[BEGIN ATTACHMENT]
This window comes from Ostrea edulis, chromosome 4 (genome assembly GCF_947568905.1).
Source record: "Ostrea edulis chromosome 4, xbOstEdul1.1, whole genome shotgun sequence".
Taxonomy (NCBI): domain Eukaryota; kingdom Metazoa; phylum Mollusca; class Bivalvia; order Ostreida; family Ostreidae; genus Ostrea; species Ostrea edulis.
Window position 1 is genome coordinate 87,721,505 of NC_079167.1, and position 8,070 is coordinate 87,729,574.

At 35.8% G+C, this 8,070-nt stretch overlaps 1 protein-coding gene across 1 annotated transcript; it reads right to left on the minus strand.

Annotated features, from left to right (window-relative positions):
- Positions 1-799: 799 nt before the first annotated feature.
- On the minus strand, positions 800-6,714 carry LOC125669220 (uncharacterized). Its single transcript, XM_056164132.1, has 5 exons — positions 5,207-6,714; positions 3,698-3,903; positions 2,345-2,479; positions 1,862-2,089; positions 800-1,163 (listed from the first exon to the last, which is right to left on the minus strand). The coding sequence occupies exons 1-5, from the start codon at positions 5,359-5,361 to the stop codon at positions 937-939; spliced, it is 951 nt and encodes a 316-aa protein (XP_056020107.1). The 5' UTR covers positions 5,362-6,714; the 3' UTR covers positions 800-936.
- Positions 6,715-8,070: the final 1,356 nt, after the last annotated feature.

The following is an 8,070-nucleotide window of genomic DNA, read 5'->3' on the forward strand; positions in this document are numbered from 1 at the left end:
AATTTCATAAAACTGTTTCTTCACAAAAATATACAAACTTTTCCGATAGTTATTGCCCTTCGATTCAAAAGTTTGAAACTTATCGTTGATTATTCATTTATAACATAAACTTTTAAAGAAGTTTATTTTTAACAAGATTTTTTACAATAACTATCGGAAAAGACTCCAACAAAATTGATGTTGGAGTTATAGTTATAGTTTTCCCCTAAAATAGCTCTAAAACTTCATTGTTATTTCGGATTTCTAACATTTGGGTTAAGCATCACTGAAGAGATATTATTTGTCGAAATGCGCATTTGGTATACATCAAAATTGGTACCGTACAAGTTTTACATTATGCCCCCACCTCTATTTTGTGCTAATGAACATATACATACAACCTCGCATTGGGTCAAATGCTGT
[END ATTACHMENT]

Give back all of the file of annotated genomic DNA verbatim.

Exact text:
This window comes from Ostrea edulis, chromosome 4 (genome assembly GCF_947568905.1).
Source record: "Ostrea edulis chromosome 4, xbOstEdul1.1, whole genome shotgun sequence".
Taxonomy (NCBI): domain Eukaryota; kingdom Metazoa; phylum Mollusca; class Bivalvia; order Ostreida; family Ostreidae; genus Ostrea; species Ostrea edulis.
Window position 1 is genome coordinate 87,721,505 of NC_079167.1, and position 8,070 is coordinate 87,729,574.

At 35.8% G+C, this 8,070-nt stretch overlaps 1 protein-coding gene across 1 annotated transcript; it reads right to left on the minus strand.

Annotated features, from left to right (window-relative positions):
- Positions 1-799: 799 nt before the first annotated feature.
- On the minus strand, positions 800-6,714 carry LOC125669220 (uncharacterized). Its single transcript, XM_056164132.1, has 5 exons — positions 5,207-6,714; positions 3,698-3,903; positions 2,345-2,479; positions 1,862-2,089; positions 800-1,163 (listed from the first exon to the last, which is right to left on the minus strand). The coding sequence occupies exons 1-5, from the start codon at positions 5,359-5,361 to the stop codon at positions 937-939; spliced, it is 951 nt and encodes a 316-aa protein (XP_056020107.1). The 5' UTR covers positions 5,362-6,714; the 3' UTR covers positions 800-936.
- Positions 6,715-8,070: the final 1,356 nt, after the last annotated feature.

The following is an 8,070-nucleotide window of genomic DNA, read 5'->3' on the forward strand; positions in this document are numbered from 1 at the left end:
AATTTCATAAAACTGTTTCTTCACAAAAATATACAAACTTTTCCGATAGTTATTGCCCTTCGATTCAAAAGTTTGAAACTTATCGTTGATTATTCATTTATAACATAAACTTTTAAAGAAGTTTATTTTTAACAAGATTTTTTACAATAACTATCGGAAAAGACTCCAACAAAATTGATGTTGGAGTTATAGTTATAGTTTTCCCCTAAAATAGCTCTAAAACTTCATTGTTATTTCGGATTTCTAACATTTGGGTTAAGCATCACTGAAGAGATATTATTTGTCGAAATGCGCATTTGGTATACATCAAAATTGGTACCGTACAAGTTTTACATTATGCCCCCACCTCTATTTTGTGCTAATGAACATATACATACAACCTCGCATTGGGTCAAATGCTGT